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  1. Framework for Good Practice in Research
  2. Documentation of research and data archiving

Documentation of research and data archiving

For all research carried out by members of City, documentation should be clear and complete. Maintenance of the documentation is the responsibility of the researcher. Accurate records should be kept of the methodologies used and the results obtained throughout the whole process. This is required not only to demonstrate the use of proper practice but also as evidence in the event of any subsequent questioning on process and conduct, including possible patent applications.

Documentation should be stored safely and filed in a coherent, easily accessible format. Where documentation includes data relating to individuals, the researcher must ensure that this is stored securely and confidentially, is not kept for longer than necessary and is disposed of at the appropriate time with due regard to security and confidentiality. Where documentation is stored in electronic format, the researcher should ensure that back-up copies are maintained and kept securely. Hard copies of any key documents should always be kept.

In relation to the gathering, recording and storage of data in clinical research or in laboratory-based work, additional guidance should be investigated and followed such as that available from the Medical Research Council (e.g. Good Research Practice: Medical Research Council Ethics Series).

Responsibility for the provision and maintenance of suitable storage and secure disposal facilities rests with Schools who, within City’s management structure, are responsible for arranging with the institution the identification, allocation and management of space and facilities to meet the needs of their staff and subject areas.

The main features of good research practice for documentation include:

  • The clear documentation of the methods and processes that are used in the research, and the preservation of such documentation for at least ten years.
  • The safe and secure storage of primary data, normally for at least ten years, and a safe and secure method of disposal after this time, all in accordance with the requirements of the Data Protection Act.

The requirements for data storage and archiving will vary according to the academic discipline and may also be dictated by the funding body and/or publisher where relevant (e.g. the ESRC requires any data resulting from research it funds to be deposited in the UK Data Archive). Research data may include the factual records (numerical scores, textual records, images and sounds) used as primary sources for the research and required for the validation of the research findings, along with associated documentation such as laboratory notebooks, preliminary analyses, drafts of papers or other types of output, peer reviews and personal communications, and in some instances physical objects.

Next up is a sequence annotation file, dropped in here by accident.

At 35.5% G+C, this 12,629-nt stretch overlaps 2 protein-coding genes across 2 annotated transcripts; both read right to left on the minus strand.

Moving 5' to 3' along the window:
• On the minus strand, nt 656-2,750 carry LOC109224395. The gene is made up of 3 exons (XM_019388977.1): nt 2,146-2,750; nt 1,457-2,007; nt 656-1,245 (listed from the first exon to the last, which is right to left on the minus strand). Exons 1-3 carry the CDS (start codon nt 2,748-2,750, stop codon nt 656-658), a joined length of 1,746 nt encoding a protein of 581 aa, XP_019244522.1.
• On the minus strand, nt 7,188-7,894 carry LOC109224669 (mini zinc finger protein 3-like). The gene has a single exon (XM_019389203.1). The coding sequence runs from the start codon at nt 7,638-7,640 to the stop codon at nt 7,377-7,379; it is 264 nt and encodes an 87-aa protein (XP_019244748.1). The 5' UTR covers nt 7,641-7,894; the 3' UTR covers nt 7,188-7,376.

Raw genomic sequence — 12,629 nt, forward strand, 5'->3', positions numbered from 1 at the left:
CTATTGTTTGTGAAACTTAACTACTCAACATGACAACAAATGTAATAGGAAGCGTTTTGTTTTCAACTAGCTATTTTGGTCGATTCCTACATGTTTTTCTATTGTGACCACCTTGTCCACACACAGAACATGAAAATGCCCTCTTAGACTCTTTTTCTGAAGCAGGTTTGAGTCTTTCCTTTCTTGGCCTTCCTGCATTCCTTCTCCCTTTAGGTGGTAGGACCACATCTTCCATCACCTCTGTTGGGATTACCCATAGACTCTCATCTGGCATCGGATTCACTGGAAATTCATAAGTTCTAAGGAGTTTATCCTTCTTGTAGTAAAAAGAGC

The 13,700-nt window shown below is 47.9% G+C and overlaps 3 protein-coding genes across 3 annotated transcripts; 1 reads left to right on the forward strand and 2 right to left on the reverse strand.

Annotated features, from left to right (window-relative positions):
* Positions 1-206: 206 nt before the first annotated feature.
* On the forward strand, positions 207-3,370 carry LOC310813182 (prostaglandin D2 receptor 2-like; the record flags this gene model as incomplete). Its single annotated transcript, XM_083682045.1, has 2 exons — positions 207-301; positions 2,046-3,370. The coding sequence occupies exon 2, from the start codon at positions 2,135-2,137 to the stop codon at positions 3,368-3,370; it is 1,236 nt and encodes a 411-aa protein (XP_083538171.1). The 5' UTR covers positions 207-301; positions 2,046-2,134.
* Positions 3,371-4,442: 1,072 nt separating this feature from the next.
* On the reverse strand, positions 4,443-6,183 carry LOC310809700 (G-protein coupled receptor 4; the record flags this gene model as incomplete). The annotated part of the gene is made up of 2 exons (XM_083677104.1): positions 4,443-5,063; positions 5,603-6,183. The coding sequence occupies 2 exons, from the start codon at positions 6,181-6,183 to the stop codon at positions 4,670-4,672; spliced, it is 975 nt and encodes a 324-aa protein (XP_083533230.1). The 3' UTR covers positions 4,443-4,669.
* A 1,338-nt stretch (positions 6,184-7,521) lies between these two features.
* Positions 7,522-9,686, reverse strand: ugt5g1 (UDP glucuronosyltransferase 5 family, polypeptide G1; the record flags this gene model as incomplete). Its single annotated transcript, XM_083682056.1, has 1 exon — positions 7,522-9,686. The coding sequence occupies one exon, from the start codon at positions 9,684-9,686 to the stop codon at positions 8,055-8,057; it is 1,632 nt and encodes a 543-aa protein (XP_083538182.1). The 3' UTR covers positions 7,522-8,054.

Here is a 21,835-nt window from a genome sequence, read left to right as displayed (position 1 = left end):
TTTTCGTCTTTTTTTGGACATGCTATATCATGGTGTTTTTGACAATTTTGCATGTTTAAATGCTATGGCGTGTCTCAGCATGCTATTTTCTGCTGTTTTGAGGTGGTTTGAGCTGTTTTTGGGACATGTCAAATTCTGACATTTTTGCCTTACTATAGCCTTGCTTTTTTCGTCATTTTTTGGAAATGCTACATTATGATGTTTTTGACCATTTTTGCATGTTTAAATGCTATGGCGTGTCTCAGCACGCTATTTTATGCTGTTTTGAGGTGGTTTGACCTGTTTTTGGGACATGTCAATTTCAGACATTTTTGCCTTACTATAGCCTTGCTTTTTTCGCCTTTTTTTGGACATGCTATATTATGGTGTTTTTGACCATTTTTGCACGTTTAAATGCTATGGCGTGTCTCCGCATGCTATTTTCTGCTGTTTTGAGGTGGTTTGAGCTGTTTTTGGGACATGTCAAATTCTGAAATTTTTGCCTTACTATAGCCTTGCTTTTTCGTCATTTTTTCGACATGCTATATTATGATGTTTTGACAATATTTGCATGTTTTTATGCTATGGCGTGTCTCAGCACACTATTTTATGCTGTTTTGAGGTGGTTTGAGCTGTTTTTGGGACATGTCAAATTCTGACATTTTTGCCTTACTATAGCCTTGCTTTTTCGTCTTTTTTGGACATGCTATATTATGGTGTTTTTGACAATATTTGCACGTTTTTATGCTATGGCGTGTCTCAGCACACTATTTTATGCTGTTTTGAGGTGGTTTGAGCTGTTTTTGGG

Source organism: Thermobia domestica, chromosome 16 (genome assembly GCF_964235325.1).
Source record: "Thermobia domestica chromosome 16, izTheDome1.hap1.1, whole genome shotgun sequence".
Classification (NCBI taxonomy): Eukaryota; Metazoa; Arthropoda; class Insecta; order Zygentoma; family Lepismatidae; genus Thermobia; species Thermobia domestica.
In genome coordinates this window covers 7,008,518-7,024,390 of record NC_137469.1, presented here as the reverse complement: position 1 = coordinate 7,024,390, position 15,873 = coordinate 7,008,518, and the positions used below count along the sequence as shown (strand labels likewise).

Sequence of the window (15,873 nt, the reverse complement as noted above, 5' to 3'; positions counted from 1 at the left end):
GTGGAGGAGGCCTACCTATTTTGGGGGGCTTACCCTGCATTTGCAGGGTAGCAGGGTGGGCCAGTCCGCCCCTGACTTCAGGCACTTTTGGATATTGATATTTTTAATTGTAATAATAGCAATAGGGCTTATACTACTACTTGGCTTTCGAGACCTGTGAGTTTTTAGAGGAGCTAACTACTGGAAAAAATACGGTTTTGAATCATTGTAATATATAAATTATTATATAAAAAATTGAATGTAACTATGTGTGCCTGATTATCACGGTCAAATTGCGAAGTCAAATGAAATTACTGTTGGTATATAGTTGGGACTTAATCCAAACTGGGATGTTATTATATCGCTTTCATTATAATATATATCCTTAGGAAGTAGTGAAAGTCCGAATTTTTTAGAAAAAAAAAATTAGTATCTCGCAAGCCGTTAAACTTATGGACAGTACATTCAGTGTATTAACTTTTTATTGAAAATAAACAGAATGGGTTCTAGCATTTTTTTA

In the event of a member of staff leaving City, data and records relating to any research undertaken during the course of their employment remain the property of City unless otherwise agreed (for example as part of the terms of a funding agreement or in the case of the transfer of a grant to another university with a departing Principal Investigator). The Head of Department should ensure that discussion takes place with the departing member of staff (and where appropriate their research group) during the notice period to consider the future needs of the Department or research group and of the member of staff, and to agree the basis on which data and records will be retained within City and/or taken as copies or originals by the member of staff on their departure. It may be necessary to consult additional colleagues working in the area to determine the best outcome, particularly in the case of staff carrying out research independently of a team. All data or records retained need to be in a form which is usable by others who have not been closely involved with the original work. In the case of data derived from research involving human participants, consideration should also be given to the basis on which consent was given for the data to be used to ensure that this is not breached by any future re-use of data.

The same considerations apply in the case of research students where the supervisor(s) should ensure that discussion takes place with their student, and where appropriate with the Head of Department or research group, in advance of the research student’s completion of their thesis and/or departure from City. City does not lay claim to the intellectual property or associated records arising from research projects undertaken by undergraduate or taught postgraduate students in the course of their degree studies.

Central advice on the retention and destruction of data and the Data Protection Act can be obtained from the Information Compliance Officer (contact details are to be found via the Information Compliance webpages).